the journey is worth it
This is a short story of a time when someone met me where I was.
I didn’t date anybody until I was 17. The teenage dating world was a lot of pressure and just too damn much input.
Then I did, for about 8 months, and I was in the thing with both feet and up to my knees and probably at least eight of my fingers. And also it was made of wet concrete. But he was maybe in it with one and a half feet, and the idea of the thing was better than the reality of the thing, and it really shouldn’t have gone on even that long, and it came to a Very Dramatic Teenage End.
My cousin Ashley took me out to a bakery when I was able to quit crying long enough to drive up and meet her, and we talked about our future and leaving high school and about how we were going to be free. We had fancy chocolate somethings, maybe tiramisu, and felt very adult and sophisticated, and she told me that Dorothy Parker had said she always wrote better when she didn’t have a relationship to sap her energy and drag her down. I felt brave when I laughed at this instead of crying again.
Afterward, we drove back to her parents’ house, where we found her mom, my Aunt Penni, sitting in her home office tying up some loose ends from her day’s work. She had recently started her own business as an agent for bluegrass bands and was the only person I knew who worked in the creative sector like this. Her work was very glamorous to me, because she was always traveling to Nashville and New York and meeting Very Famous People, and very gutsy, because she had just gone out and done what she wanted to do and was living her dream.
I hadn’t seen Aunt Penni for a few months when we showed up that evening, so we sat in the office for a while to catch up. She knew what was going on with me, because I was 17 and pretty transparent, and maybe because Ashley had filled her mom in on the nature of our chocolatey mission, but also probably because of my chronically flooding eyes and wobbling lower lip. I found myself spilling my guts about how hurt I was, how humiliated to have been dumped when I’d been trying so hard at this whole relationship thing, how I was afraid now because I’d imagined my life going one way and here I was in uncharted territory, and how could I trust any plans I made from here on?
Now, by this point, a lot of people had done a lot of things to try to comfort me. And I knew they were doing it and I knew why, and I felt lucky to have so many people who cared enough to try to fix things for me. But there was a part of me that felt really alone in where I was. My parents had been high school sweethearts. My little sister was young enough not to have endured a breakup yet. Even Ashley was, at that time, already dating the guy she would eventually marry, if my memory doesn’t fail me. I knew intellectually that lots of people had had their hearts broken, but nobody yet had been able to speak directly to that experience for me, no matter how much empathy they could bring up.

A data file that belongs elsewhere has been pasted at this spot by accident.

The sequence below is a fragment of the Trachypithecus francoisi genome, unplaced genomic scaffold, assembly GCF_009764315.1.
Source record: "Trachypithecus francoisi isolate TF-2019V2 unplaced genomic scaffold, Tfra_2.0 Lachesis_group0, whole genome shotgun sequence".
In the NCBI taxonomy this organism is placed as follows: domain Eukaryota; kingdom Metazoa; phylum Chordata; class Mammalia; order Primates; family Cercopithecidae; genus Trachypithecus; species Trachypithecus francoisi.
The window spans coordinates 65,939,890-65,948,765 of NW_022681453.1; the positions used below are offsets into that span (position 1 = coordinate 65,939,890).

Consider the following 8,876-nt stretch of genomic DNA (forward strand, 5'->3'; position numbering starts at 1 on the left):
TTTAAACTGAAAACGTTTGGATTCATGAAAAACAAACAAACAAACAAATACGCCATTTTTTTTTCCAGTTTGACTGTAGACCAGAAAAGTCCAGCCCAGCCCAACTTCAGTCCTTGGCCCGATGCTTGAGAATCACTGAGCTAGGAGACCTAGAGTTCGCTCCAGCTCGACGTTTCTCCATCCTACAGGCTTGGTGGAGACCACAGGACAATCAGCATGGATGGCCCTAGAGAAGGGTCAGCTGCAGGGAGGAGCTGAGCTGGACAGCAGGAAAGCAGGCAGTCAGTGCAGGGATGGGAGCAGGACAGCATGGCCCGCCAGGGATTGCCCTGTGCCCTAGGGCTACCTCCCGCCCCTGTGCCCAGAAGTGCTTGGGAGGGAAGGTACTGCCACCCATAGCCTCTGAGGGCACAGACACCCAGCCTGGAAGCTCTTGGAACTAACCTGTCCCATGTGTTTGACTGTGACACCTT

Lots of people had told me very true things about the healing power of time and how nobody could take away who I was. My Aunt Penni, that night, did not tell me any of that. Instead, she got up from her desk and left the room, and came back holding an old photo album. When she opened it, I immediately recognized her teenage self in the pages – but the boy with her, standing outside in the summer heat, lounging around vintage cars, I didn’t know. He wasn’t my uncle, although I knew they, like my parents, had gone to school together.
He was her high school sweetheart, she told me. The boy she’d thought, at my age, she would spend the rest of her life with. And she hadn’t. It had fallen apart, even though they’d been in love. Even though she cared about that relationship. It just didn’t work out. Sometimes things don’t. Even things we care about.
We flipped through the book, the three of us, questioning and remembering and laughing. Nobody served up the lesson to me – by the time we finished the book, nobody was talking about my aunt’s teenage dating life. But I didn’t need more than the comparison to make the light come on.
Her two-dimensional smiling face on the page, laughing in her bathing suit from the summers of the seventies, and her real-life smile in the office she’d designed in her house, running her business with the sounds of her family life in the background. Her past, my present, her present, my future, none of it what we planned, but all of it good. All of it part of us. All of it worth honoring.
She didn’t tell me what to think or how I should feel. She let me be where I was. But she let me know that she’d been where I was, and that she was in another place now, and the journey had been worth it.
And before I left, she told me she was proud of me.
I don’t know if she remembers, but I have never forgotten that.